December 16, 2014

Prominent Chefs Urge Congress to Support Labeling GMOs

More than 700 chefs – including Tom Colicchio, José Andrés, Art Smith and Sam Talbot – are urging members of Congress to support legislation to mandate labeling of genetically modified foods and to oppose efforts to block state GMO labeling laws.

In a petition delivered, authored by Chef Tom Colicchio, the chefs call on Congress to advance legislation sponsored by Sen. Barbara Boxer, D-Calif. and Rep. Peter DeFazio, D-Ore.

“As chefs, we know that choosing the right ingredients is an absolutely critical part of cooking,” the petition states. “But when it comes to whether our ingredients contain genetically modified organisms, we're in the dark. It’s time for Congress to move us forward, not backward, when it comes to our right to know what’s in our food.”

Some legislators, led by Rep. Mike Pompeo, R-Kan., are asking Congress to preempt GMO labeling laws passed by Vermont, Maine and Connecticut and to codify the current voluntary labeling system.

“As a chef and father, I want to know what I’m serving my customers and kids, and the majority of Americans want honest information about the food on their tables,” said Chef Colicchio, owner of Craft Restaurants and co-founder of Food Policy Action. “Having honest, clear labeling of the foods we eat is a fundamental right, one that’s worth fighting for.”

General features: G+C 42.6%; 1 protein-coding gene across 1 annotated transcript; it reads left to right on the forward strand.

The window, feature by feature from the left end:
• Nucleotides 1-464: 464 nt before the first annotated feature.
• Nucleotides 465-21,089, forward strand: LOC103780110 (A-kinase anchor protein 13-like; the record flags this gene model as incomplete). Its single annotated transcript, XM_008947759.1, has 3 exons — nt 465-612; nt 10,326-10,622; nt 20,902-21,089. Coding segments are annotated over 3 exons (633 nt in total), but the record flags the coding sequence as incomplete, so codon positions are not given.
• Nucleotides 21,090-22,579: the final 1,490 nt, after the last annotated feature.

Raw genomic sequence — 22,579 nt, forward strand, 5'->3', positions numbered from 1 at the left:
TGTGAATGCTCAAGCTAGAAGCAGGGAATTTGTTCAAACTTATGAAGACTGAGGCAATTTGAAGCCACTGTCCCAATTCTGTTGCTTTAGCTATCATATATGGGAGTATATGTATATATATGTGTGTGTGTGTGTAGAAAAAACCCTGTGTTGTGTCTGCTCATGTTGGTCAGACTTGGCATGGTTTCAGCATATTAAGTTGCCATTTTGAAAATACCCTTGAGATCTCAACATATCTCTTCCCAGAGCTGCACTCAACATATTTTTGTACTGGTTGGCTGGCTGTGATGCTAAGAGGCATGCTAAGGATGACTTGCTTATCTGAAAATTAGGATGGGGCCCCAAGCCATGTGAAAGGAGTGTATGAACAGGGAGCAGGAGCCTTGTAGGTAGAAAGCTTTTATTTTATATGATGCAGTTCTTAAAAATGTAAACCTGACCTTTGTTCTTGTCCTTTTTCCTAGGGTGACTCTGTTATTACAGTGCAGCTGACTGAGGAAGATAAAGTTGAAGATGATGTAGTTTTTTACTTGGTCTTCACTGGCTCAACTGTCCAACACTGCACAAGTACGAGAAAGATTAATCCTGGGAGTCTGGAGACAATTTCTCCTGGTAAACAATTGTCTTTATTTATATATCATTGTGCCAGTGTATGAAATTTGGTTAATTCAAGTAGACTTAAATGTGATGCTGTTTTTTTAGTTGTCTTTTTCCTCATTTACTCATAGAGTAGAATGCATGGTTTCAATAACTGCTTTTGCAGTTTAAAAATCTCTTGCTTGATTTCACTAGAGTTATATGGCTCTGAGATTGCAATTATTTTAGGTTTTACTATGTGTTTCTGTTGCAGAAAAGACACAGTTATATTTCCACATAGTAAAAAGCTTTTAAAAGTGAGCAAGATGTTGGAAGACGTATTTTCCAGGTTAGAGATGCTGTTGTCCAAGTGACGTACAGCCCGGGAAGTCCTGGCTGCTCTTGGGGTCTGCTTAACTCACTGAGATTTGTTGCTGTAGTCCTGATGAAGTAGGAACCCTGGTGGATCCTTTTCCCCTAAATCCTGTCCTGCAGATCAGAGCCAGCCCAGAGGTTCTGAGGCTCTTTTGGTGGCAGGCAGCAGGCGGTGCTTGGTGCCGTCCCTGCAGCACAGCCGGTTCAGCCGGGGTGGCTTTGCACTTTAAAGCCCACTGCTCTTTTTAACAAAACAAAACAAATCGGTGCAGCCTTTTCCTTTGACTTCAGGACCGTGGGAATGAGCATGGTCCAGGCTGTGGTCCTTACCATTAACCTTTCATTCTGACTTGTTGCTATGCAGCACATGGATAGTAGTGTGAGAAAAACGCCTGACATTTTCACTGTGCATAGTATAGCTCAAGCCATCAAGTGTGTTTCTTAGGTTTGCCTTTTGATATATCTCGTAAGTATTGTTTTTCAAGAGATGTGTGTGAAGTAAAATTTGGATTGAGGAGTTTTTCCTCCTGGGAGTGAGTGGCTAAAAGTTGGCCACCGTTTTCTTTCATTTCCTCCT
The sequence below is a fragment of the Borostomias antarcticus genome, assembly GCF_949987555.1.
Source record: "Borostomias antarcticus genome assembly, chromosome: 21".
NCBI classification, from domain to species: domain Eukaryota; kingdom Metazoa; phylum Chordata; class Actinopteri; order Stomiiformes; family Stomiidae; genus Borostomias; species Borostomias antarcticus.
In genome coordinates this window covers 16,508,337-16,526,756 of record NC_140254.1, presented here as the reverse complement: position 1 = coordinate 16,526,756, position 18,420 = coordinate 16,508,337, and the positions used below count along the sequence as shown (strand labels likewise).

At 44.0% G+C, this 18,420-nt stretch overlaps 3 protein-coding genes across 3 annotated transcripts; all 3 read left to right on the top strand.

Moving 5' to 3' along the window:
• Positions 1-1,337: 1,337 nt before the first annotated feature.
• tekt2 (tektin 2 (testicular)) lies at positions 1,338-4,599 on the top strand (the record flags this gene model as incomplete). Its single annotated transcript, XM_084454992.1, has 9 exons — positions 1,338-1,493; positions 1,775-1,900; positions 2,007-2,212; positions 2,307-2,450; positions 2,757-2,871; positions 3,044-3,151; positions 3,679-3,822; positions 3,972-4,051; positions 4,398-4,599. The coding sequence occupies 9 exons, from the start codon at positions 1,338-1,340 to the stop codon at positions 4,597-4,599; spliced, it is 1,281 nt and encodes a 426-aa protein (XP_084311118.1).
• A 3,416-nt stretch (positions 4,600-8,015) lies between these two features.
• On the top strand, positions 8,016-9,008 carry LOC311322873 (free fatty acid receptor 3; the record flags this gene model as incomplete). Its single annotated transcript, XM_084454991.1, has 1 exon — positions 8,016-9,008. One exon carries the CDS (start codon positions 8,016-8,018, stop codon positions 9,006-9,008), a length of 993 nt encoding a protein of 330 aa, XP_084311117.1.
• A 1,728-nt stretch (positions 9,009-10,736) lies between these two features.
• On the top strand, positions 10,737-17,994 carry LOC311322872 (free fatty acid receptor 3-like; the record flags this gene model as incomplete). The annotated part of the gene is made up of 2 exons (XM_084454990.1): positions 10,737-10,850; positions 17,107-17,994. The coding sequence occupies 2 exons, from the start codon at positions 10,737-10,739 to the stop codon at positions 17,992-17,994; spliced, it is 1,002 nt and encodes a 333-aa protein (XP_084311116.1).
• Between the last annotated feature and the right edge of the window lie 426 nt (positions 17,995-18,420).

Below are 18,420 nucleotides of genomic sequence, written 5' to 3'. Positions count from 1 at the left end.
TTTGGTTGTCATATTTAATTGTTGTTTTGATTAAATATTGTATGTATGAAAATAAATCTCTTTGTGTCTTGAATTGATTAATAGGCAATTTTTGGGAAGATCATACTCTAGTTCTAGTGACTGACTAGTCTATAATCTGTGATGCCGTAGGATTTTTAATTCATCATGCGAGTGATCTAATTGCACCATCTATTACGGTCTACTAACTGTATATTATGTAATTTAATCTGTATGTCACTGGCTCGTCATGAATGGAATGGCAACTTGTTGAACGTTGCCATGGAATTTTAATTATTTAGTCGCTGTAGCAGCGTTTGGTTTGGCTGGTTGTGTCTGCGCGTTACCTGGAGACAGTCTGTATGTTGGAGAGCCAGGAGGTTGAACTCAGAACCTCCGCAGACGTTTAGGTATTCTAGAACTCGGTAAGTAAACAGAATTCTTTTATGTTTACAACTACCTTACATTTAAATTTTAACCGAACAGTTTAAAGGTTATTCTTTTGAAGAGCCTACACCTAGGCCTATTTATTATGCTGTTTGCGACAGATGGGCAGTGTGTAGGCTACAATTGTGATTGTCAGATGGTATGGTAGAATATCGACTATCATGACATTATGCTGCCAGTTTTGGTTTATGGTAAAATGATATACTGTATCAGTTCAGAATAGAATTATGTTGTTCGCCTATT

Advocates from Food Policy Action, Environmental Working Group, Center for Food Safety, Just Label It and other national organizations fighting for labeling of GMO foods joined the chefs today for meetings with lawmakers.

“Congress has an opportunity to stand up for the 93 percent of Americans who want to know more about whether their food has been genetically modified,” said Violet Batcha, communications and social media manager for Just Label It. “It’s time to choose the rights of their constituents over the profits of food manufactures and the biotech industry.”

Labeling opponents spent more than $36 million to fight GMO ballot initiatives in Oregon and Colorado this year.

“This is about transparency, not technology,” said Scott Faber, EWG’s vice president of government affairs. “Consumers simply want to know what’s in their food and how it’s grown – just like consumers in 64 other countries.”